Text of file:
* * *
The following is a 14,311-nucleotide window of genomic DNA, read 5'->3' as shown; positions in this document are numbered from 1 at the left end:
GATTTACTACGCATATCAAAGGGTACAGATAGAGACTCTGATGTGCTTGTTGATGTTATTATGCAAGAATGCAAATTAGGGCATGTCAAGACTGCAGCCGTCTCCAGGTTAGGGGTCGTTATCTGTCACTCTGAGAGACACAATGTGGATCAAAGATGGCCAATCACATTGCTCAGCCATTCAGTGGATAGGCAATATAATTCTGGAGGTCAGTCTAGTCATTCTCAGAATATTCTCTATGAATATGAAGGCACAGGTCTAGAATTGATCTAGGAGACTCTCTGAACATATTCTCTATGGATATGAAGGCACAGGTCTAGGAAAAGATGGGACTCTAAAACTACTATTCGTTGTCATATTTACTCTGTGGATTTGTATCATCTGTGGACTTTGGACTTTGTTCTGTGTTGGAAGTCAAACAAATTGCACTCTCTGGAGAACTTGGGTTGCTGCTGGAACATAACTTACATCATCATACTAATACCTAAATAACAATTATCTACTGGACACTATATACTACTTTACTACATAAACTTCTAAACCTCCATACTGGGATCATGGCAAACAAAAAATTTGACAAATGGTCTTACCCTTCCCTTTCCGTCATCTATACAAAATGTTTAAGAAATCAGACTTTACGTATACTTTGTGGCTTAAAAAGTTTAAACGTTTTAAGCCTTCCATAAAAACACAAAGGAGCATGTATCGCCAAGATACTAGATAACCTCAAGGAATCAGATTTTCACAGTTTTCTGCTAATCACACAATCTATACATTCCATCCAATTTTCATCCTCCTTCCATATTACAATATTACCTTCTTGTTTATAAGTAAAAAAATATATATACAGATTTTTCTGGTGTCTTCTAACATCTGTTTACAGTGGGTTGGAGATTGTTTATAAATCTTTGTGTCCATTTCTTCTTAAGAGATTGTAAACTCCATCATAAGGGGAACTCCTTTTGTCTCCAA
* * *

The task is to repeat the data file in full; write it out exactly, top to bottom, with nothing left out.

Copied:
The following is a 14,311-nucleotide window of genomic DNA, read 5'->3' as shown; positions in this document are numbered from 1 at the left end:
GATTTACTACGCATATCAAAGGGTACAGATAGAGACTCTGATGTGCTTGTTGATGTTATTATGCAAGAATGCAAATTAGGGCATGTCAAGACTGCAGCCGTCTCCAGGTTAGGGGTCGTTATCTGTCACTCTGAGAGACACAATGTGGATCAAAGATGGCCAATCACATTGCTCAGCCATTCAGTGGATAGGCAATATAATTCTGGAGGTCAGTCTAGTCATTCTCAGAATATTCTCTATGAATATGAAGGCACAGGTCTAGAATTGATCTAGGAGACTCTCTGAACATATTCTCTATGGATATGAAGGCACAGGTCTAGGAAAAGATGGGACTCTAAAACTACTATTCGTTGTCATATTTACTCTGTGGATTTGTATCATCTGTGGACTTTGGACTTTGTTCTGTGTTGGAAGTCAAACAAATTGCACTCTCTGGAGAACTTGGGTTGCTGCTGGAACATAACTTACATCATCATACTAATACCTAAATAACAATTATCTACTGGACACTATATACTACTTTACTACATAAACTTCTAAACCTCCATACTGGGATCATGGCAAACAAAAAATTTGACAAATGGTCTTACCCTTCCCTTTCCGTCATCTATACAAAATGTTTAAGAAATCAGACTTTACGTATACTTTGTGGCTTAAAAAGTTTAAACGTTTTAAGCCTTCCATAAAAACACAAAGGAGCATGTATCGCCAAGATACTAGATAACCTCAAGGAATCAGATTTTCACAGTTTTCTGCTAATCACACAATCTATACATTCCATCCAATTTTCATCCTCCTTCCATATTACAATATTACCTTCTTGTTTATAAGTAAAAAAATATATATACAGATTTTTCTGGTGTCTTCTAACATCTGTTTACAGTGGGTTGGAGATTGTTTATAAATCTTTGTGTCCATTTCTTCTTAAGAGATTGTAAACTCCATCATAAGGGGAACTCCTTTTGTCTCCAA